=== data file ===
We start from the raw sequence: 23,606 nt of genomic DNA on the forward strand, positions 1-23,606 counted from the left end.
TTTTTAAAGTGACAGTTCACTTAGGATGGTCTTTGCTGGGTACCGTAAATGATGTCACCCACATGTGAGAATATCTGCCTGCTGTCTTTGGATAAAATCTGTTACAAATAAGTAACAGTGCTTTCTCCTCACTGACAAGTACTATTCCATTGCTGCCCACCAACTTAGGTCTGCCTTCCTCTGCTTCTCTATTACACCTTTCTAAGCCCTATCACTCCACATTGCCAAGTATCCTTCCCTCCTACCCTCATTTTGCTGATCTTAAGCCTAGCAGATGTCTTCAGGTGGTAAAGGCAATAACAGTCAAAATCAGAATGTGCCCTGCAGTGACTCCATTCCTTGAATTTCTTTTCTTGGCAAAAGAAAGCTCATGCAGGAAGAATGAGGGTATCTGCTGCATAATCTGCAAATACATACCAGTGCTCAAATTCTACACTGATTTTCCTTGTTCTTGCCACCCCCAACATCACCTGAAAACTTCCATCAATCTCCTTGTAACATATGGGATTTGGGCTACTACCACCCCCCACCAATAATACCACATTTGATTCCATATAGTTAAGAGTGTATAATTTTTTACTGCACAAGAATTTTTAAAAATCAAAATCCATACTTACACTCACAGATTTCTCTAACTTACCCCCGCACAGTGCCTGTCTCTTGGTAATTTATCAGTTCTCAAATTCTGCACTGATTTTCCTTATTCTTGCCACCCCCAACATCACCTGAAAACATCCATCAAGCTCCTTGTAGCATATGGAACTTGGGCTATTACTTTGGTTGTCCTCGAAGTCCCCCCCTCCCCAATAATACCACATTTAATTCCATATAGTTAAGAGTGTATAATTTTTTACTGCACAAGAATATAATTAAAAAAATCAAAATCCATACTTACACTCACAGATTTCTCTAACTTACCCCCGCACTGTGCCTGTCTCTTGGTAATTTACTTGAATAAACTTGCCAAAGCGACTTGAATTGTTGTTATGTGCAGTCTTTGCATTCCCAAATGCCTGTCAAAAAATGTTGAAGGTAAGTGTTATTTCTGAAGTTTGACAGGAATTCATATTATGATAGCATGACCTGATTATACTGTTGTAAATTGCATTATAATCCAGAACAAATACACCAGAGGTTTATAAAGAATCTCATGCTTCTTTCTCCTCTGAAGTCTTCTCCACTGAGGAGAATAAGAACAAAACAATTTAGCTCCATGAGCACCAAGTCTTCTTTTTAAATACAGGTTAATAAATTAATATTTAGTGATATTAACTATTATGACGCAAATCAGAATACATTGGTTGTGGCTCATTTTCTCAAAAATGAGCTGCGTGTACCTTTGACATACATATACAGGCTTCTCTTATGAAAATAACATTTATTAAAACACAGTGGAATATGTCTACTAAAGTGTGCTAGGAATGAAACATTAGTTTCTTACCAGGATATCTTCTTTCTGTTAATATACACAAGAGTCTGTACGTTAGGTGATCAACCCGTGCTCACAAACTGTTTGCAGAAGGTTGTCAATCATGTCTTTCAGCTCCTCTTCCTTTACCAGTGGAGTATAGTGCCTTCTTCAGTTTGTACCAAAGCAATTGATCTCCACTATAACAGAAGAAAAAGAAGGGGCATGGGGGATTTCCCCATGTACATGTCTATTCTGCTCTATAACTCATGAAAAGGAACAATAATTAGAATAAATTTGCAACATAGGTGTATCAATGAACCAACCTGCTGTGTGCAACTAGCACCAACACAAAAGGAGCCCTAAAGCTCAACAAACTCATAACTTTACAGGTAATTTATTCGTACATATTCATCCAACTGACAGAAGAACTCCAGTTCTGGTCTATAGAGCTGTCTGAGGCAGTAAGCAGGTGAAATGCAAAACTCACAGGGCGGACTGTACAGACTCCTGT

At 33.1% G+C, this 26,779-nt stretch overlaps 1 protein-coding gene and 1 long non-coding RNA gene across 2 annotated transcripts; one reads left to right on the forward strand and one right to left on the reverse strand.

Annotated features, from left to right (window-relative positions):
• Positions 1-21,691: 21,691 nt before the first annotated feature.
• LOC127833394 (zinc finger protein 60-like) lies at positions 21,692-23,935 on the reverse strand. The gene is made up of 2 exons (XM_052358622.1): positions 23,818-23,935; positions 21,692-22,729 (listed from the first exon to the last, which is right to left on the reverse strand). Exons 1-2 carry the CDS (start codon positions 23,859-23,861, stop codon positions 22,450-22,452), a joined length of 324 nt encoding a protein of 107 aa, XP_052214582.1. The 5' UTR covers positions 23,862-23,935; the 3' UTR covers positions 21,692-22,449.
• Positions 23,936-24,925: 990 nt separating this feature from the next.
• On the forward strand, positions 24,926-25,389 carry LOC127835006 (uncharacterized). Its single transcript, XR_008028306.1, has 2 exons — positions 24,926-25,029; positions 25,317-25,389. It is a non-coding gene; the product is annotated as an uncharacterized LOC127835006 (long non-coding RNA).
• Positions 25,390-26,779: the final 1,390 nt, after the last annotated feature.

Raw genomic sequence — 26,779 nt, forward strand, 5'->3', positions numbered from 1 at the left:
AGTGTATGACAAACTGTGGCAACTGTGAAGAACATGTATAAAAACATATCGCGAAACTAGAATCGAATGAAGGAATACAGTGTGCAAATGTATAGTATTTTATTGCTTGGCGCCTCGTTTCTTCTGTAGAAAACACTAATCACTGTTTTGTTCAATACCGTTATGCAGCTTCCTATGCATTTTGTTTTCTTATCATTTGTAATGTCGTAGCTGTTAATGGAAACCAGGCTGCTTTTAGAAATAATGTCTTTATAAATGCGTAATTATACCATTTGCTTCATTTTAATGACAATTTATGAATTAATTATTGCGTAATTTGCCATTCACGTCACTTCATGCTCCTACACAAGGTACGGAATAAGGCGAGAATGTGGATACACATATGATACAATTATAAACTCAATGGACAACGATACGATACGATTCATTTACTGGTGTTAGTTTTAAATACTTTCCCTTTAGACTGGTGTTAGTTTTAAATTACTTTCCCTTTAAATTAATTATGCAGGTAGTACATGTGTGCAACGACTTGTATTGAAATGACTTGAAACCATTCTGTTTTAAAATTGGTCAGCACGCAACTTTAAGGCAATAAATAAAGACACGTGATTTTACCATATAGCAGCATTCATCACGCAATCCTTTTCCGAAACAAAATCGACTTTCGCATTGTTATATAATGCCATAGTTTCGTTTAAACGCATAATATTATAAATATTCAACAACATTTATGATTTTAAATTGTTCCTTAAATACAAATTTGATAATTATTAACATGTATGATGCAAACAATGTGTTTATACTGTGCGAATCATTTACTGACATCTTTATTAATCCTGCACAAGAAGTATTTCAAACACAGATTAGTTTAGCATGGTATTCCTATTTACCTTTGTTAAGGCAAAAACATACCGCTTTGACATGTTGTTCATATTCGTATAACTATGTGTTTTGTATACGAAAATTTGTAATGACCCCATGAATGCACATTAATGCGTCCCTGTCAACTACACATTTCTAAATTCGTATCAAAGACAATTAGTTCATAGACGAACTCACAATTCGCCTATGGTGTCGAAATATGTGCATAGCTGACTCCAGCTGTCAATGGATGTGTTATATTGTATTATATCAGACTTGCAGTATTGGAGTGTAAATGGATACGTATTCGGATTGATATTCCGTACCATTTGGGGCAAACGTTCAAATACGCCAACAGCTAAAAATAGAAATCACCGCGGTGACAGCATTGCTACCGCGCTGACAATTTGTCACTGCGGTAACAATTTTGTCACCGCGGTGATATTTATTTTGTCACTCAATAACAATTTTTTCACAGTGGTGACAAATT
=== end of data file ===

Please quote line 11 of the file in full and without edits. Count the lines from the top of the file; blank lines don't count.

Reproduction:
AGTGTATGACAAACTGTGGCAACTGTGAAGAACATGTATAAAAACATATCGCGAAACTAGAATCGAATGAAGGAATACAGTGTGCAAATGTATAGTATTTTATTGCTTGGCGCCTCGTTTCTTCTGTAGAAAACACTAATCACTGTTTTGTTCAATACCGTTATGCAGCTTCCTATGCATTTTGTTTTCTTATCATTTGTAATGTCGTAGCTGTTAATGGAAACCAGGCTGCTTTTAGAAATAATGTCTTTATAAATGCGTAATTATACCATTTGCTTCATTTTAATGACAATTTATGAATTAATTATTGCGTAATTTGCCATTCACGTCACTTCATGCTCCTACACAAGGTACGGAATAAGGCGAGAATGTGGATACACATATGATACAATTATAAACTCAATGGACAACGATACGATACGATTCATTTACTGGTGTTAGTTTTAAATACTTTCCCTTTAGACTGGTGTTAGTTTTAAATTACTTTCCCTTTAAATTAATTATGCAGGTAGTACATGTGTGCAACGACTTGTATTGAAATGACTTGAAACCATTCTGTTTTAAAATTGGTCAGCACGCAACTTTAAGGCAATAAATAAAGACACGTGATTTTACCATATAGCAGCATTCATCACGCAATCCTTTTCCGAAACAAAATCGACTTTCGCATTGTTATATAATGCCATAGTTTCGTTTAAACGCATAATATTATAAATATTCAACAACATTTATGATTTTAAATTGTTCCTTAAATACAAATTTGATAATTATTAACATGTATGATGCAAACAATGTGTTTATACTGTGCGAATCATTTACTGACATCTTTATTAATCCTGCACAAGAAGTATTTCAAACACAGATTAGTTTAGCATGGTATTCCTATTTACCTTTGTTAAGGCAAAAACATACCGCTTTGACATGTTGTTCATATTCGTATAACTATGTGTTTTGTATACGAAAATTTGTAATGACCCCATGAATGCACATTAATGCGTCCCTGTCAACTACACATTTCTAAATTCGTATCAAAGACAATTAGTTCATAGACGAACTCACAATTCGCCTATGGTGTCGAAATATGTGCATAGCTGACTCCAGCTGTCAATGGATGTGTTATATTGTATTATATCAGACTTGCAGTATTGGAGTGTAAATGGATACGTATTCGGATTGATATTCCGTACCATTTGGGGCAAACGTTCAAATACGCCAACAGCTAAAAATAGAAATCACCGCGGTGACAGCATTGCTACCGCGCTGACAATTTGTCACTGCGGTAACAATTTTGTCACCGCGGTGATATTTATTTTGTCACTCAATAACAATTTTTTCACAGTGGTGACAAATT